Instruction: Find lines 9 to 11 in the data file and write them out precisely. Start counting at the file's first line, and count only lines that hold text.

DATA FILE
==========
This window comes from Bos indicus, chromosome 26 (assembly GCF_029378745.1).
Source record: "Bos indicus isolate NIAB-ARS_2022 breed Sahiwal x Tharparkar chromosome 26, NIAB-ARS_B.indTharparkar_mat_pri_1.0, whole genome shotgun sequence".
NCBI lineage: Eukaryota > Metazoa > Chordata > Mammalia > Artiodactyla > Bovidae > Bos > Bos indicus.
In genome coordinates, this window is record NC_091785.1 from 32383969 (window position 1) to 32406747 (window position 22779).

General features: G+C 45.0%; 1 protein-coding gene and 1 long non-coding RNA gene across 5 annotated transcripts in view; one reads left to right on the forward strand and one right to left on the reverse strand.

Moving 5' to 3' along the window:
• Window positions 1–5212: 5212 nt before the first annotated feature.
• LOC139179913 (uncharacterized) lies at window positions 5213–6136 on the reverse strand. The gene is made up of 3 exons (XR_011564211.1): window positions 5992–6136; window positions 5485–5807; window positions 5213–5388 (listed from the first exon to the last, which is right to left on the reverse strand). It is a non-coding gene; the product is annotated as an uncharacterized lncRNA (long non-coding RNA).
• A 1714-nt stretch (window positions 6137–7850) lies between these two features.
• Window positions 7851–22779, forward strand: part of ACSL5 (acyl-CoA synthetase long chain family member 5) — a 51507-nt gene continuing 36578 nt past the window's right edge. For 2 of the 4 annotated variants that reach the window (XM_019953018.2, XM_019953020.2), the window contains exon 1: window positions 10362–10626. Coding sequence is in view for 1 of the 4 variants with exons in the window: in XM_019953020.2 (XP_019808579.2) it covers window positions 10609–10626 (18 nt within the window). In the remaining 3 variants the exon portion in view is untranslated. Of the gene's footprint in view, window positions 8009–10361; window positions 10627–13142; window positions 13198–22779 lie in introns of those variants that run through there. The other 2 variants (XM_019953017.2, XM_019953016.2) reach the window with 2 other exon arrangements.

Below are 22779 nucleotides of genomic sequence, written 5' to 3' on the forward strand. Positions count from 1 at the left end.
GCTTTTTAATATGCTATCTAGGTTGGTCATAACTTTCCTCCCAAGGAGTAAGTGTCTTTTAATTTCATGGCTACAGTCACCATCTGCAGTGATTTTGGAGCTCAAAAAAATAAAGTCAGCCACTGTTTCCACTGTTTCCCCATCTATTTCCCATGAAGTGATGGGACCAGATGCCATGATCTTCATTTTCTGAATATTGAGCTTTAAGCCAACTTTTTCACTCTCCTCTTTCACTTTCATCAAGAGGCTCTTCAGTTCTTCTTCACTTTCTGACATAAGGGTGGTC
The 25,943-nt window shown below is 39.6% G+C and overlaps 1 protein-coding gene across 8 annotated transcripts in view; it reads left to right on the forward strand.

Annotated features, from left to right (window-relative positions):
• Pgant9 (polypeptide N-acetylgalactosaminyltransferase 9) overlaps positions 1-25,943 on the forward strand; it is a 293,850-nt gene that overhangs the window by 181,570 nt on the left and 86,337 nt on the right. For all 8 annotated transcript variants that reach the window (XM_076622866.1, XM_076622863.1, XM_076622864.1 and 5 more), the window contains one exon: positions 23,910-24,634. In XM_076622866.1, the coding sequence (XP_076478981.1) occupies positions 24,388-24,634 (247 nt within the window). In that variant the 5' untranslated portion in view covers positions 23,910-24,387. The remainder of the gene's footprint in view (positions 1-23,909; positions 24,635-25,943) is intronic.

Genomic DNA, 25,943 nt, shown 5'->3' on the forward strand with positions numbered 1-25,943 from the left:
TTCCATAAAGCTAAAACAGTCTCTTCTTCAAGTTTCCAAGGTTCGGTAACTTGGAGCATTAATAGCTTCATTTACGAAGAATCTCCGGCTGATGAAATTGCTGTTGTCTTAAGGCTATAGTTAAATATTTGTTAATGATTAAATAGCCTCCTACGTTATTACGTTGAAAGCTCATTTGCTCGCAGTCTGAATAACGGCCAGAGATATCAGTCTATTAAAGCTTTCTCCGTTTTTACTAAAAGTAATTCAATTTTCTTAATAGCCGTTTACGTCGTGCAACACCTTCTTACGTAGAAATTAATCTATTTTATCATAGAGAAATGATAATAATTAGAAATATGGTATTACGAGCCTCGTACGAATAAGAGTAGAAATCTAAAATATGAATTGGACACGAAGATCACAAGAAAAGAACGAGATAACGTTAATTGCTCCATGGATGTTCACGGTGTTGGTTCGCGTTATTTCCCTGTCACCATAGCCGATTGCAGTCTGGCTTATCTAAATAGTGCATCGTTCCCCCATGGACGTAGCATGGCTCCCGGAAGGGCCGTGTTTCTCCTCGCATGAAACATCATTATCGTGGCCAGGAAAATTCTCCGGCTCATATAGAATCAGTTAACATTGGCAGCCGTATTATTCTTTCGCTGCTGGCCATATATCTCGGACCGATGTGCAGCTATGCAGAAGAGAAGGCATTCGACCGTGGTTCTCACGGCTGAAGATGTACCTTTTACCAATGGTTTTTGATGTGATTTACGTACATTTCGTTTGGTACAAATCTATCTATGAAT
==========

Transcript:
• A 1714-nt stretch (window positions 6137–7850) lies between these two features.
• Window positions 7851–22779, forward strand: part of ACSL5 (acyl-CoA synthetase long chain family member 5) — a 51507-nt gene continuing 36578 nt past the window's right edge. For 2 of the 4 annotated variants that reach the window (XM_019953018.2, XM_019953020.2), the window contains exon 1: window positions 10362–10626. Coding sequence is in view for 1 of the 4 variants with exons in the window: in XM_019953020.2 (XP_019808579.2) it covers window positions 10609–10626 (18 nt within the window). In the remaining 3 variants the exon portion in view is untranslated. Of the gene's footprint in view, window positions 8009–10361; window positions 10627–13142; window positions 13198–22779 lie in introns of those variants that run through there. The other 2 variants (XM_019953017.2, XM_019953016.2) reach the window with 2 other exon arrangements.

Below are 22779 nucleotides of genomic sequence, written 5' to 3' on the forward strand. Positions count from 1 at the left end.